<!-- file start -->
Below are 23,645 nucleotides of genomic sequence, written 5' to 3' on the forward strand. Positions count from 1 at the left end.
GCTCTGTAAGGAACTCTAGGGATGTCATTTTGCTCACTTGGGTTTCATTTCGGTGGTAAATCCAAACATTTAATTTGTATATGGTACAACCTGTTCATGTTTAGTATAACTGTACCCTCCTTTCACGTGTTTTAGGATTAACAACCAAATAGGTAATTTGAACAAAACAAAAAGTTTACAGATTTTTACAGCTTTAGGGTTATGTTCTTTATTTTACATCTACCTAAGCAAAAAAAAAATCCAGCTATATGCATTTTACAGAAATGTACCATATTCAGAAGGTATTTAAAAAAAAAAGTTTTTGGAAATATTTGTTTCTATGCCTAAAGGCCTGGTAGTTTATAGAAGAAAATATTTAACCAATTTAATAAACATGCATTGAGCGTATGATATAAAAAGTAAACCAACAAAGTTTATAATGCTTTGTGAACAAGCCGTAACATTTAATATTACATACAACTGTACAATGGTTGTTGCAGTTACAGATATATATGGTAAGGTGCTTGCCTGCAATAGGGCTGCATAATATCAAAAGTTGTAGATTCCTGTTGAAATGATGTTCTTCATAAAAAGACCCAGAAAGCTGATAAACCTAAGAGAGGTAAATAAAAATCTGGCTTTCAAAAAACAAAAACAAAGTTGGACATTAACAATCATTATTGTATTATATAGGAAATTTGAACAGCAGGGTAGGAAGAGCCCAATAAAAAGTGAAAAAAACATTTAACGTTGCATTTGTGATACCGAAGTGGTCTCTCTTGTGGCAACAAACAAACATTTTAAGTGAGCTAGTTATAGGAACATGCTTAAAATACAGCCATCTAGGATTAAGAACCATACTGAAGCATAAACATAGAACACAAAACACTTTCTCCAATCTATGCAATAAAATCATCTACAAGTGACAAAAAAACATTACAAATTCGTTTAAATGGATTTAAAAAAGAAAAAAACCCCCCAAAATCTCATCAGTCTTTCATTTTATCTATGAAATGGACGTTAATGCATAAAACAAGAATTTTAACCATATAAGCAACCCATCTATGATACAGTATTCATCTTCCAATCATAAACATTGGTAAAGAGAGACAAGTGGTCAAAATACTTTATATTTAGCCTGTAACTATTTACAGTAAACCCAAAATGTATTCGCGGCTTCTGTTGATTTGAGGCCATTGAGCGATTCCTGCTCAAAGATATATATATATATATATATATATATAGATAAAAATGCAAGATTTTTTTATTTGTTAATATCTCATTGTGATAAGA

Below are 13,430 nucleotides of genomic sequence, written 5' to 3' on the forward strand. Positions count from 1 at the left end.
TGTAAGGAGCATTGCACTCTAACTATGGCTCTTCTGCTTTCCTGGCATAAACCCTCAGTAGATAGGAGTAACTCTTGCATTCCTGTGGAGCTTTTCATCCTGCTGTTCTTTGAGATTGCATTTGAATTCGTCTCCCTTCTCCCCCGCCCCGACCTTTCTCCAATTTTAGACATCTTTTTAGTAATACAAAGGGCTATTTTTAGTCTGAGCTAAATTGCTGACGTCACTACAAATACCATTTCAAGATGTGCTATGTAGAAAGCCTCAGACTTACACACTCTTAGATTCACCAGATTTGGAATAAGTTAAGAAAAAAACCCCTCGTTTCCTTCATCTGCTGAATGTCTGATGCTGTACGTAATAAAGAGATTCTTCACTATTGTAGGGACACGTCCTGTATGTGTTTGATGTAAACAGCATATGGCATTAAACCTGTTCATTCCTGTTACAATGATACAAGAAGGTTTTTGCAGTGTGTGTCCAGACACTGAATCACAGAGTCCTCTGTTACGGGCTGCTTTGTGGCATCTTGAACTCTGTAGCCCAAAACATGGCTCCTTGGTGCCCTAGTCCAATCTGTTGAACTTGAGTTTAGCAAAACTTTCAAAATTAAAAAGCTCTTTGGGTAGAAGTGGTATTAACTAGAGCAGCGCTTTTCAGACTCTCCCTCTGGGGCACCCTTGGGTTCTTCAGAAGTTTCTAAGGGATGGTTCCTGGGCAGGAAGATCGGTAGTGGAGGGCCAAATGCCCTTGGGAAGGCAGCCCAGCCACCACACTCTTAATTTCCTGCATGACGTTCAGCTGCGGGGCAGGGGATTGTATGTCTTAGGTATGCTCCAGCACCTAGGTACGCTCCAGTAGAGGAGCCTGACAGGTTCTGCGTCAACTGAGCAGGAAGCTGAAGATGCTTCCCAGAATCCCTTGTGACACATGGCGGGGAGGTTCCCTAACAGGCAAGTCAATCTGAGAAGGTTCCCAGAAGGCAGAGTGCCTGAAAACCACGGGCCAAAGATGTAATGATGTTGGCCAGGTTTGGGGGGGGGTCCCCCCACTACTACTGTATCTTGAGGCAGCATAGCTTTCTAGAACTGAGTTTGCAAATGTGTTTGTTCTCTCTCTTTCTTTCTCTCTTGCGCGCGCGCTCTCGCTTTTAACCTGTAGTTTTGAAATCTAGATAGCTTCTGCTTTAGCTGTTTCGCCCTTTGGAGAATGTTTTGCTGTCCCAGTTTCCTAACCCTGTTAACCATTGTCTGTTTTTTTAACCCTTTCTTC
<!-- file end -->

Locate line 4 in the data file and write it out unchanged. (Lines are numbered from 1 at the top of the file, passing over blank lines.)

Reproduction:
TGTAAGGAGCATTGCACTCTAACTATGGCTCTTCTGCTTTCCTGGCATAAACCCTCAGTAGATAGGAGTAACTCTTGCATTCCTGTGGAGCTTTTCATCCTGCTGTTCTTTGAGATTGCATTTGAATTCGTCTCCCTTCTCCCCCGCCCCGACCTTTCTCCAATTTTAGACATCTTTTTAGTAATACAAAGGGCTATTTTTAGTCTGAGCTAAATTGCTGACGTCACTACAAATACCATTTCAAGATGTGCTATGTAGAAAGCCTCAGACTTACACACTCTTAGATTCACCAGATTTGGAATAAGTTAAGAAAAAAACCCCTCGTTTCCTTCATCTGCTGAATGTCTGATGCTGTACGTAATAAAGAGATTCTTCACTATTGTAGGGACACGTCCTGTATGTGTTTGATGTAAACAGCATATGGCATTAAACCTGTTCATTCCTGTTACAATGATACAAGAAGGTTTTTGCAGTGTGTGTCCAGACACTGAATCACAGAGTCCTCTGTTACGGGCTGCTTTGTGGCATCTTGAACTCTGTAGCCCAAAACATGGCTCCTTGGTGCCCTAGTCCAATCTGTTGAACTTGAGTTTAGCAAAACTTTCAAAATTAAAAAGCTCTTTGGGTAGAAGTGGTATTAACTAGAGCAGCGCTTTTCAGACTCTCCCTCTGGGGCACCCTTGGGTTCTTCAGAAGTTTCTAAGGGATGGTTCCTGGGCAGGAAGATCGGTAGTGGAGGGCCAAATGCCCTTGGGAAGGCAGCCCAGCCACCACACTCTTAATTTCCTGCATGACGTTCAGCTGCGGGGCAGGGGATTGTATGTCTTAGGTATGCTCCAGCACCTAGGTACGCTCCAGTAGAGGAGCCTGACAGGTTCTGCGTCAACTGAGCAGGAAGCTGAAGATGCTTCCCAGAATCCCTTGTGACACATGGCGGGGAGGTTCCCTAACAGGCAAGTCAATCTGAGAAGGTTCCCAGAAGGCAGAGTGCCTGAAAACCACGGGCCAAAGATGTAATGATGTTGGCCAGGTTTGGGGGGGGGTCCCCCCACTACTACTGTATCTTGAGGCAGCATAGCTTTCTAGAACTGAGTTTGCAAATGTGTTTGTTCTCTCTCTTTCTTTCTCTCTTGCGCGCGCGCTCTCGCTTTTAACCTGTAGTTTTGAAATCTAGATAGCTTCTGCTTTAGCTGTTTCGCCCTTTGGAGAATGTTTTGCTGTCCCAGTTTCCTAACCCTGTTAACCATTGTCTGTTTTTTTAACCCTTTCTTC